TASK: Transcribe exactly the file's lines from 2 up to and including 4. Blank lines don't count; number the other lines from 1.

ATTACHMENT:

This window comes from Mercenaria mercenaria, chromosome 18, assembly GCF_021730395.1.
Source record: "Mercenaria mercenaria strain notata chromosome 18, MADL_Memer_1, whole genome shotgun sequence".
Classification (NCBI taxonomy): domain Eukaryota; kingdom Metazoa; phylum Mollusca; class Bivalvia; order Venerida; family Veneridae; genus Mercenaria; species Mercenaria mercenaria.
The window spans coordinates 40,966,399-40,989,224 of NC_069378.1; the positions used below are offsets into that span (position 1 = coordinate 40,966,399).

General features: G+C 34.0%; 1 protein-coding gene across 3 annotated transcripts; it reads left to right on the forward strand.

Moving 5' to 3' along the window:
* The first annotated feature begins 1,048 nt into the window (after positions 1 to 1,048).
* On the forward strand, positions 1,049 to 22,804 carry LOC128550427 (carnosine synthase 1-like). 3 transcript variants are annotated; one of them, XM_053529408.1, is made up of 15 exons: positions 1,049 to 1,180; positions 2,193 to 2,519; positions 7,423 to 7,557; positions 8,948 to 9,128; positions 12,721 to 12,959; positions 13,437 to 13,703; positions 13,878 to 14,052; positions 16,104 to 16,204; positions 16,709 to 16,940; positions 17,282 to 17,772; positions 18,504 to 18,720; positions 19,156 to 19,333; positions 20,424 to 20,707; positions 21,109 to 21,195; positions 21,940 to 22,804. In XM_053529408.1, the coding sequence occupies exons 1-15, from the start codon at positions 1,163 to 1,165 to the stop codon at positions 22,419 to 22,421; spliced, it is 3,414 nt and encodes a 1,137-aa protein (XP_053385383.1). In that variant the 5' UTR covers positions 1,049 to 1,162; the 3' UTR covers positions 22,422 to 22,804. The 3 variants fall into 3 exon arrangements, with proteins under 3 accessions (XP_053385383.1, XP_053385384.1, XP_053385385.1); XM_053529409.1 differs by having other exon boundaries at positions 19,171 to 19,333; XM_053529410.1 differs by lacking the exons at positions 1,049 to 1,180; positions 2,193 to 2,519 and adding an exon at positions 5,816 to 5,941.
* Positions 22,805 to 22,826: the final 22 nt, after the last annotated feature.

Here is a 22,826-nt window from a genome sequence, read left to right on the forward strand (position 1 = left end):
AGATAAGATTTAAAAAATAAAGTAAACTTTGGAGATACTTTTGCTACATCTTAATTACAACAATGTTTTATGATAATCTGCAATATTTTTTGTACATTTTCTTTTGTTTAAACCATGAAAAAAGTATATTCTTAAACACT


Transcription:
Source record: "Mercenaria mercenaria strain notata chromosome 18, MADL_Memer_1, whole genome shotgun sequence".
Classification (NCBI taxonomy): domain Eukaryota; kingdom Metazoa; phylum Mollusca; class Bivalvia; order Venerida; family Veneridae; genus Mercenaria; species Mercenaria mercenaria.
The window spans coordinates 40,966,399-40,989,224 of NC_069378.1; the positions used below are offsets into that span (position 1 = coordinate 40,966,399).